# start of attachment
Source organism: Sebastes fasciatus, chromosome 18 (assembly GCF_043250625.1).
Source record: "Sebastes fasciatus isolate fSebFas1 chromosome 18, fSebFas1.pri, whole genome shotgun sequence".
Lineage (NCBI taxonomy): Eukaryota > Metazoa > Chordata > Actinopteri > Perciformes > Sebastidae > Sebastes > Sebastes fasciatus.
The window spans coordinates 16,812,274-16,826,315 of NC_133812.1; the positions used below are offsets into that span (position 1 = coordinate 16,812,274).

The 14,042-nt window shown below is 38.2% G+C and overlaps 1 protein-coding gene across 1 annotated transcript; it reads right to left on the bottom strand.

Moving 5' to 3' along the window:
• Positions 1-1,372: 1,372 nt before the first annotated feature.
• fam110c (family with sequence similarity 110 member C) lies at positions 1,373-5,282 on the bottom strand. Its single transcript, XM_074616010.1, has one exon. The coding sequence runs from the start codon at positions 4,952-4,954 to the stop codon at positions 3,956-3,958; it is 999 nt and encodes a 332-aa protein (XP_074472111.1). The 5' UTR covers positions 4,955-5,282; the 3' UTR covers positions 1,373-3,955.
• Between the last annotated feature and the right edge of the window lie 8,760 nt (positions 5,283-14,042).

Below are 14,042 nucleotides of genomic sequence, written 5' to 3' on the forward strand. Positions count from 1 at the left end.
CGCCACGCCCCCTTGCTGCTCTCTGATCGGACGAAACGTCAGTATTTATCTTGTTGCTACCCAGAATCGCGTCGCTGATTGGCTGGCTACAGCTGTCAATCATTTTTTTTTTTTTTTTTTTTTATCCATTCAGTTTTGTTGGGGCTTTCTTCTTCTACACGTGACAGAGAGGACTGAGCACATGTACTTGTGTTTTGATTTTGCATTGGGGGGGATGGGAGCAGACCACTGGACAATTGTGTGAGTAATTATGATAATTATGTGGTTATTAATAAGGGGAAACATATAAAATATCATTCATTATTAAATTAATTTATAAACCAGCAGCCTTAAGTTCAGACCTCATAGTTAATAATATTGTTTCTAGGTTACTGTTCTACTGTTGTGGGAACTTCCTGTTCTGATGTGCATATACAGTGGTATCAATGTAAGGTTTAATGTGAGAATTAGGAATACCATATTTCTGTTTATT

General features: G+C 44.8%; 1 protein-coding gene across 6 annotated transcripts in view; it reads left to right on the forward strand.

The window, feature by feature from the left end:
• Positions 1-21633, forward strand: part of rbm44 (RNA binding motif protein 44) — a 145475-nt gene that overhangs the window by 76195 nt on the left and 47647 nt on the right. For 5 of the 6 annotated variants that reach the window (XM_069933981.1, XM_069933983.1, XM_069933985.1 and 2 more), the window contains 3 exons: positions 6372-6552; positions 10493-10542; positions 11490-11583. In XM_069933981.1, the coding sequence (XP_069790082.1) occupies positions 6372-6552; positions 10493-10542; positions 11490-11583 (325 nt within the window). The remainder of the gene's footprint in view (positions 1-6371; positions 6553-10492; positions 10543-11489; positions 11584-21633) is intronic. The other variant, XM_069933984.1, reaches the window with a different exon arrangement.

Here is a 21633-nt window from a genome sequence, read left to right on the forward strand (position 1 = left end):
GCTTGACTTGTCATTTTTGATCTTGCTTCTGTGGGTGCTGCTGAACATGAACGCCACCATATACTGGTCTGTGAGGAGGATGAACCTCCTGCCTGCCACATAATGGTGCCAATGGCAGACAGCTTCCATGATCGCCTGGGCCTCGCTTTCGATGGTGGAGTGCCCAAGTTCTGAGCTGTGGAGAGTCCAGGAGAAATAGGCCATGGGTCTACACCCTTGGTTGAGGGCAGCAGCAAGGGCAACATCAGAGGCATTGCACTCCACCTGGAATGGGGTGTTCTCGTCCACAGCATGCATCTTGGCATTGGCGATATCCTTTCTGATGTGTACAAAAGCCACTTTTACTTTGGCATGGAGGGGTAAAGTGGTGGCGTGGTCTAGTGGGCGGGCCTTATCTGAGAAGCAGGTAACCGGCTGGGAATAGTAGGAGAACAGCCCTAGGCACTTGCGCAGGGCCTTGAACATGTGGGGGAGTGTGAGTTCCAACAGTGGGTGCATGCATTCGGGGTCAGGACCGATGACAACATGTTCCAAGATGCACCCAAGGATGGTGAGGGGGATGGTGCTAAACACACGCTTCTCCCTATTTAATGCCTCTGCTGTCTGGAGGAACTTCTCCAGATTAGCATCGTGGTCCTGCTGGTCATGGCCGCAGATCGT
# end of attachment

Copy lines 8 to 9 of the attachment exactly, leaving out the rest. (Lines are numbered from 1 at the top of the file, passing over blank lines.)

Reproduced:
• fam110c (family with sequence similarity 110 member C) lies at positions 1,373-5,282 on the bottom strand. Its single transcript, XM_074616010.1, has one exon. The coding sequence runs from the start codon at positions 4,952-4,954 to the stop codon at positions 3,956-3,958; it is 999 nt and encodes a 332-aa protein (XP_074472111.1). The 5' UTR covers positions 4,955-5,282; the 3' UTR covers positions 1,373-3,955.
• Between the last annotated feature and the right edge of the window lie 8,760 nt (positions 5,283-14,042).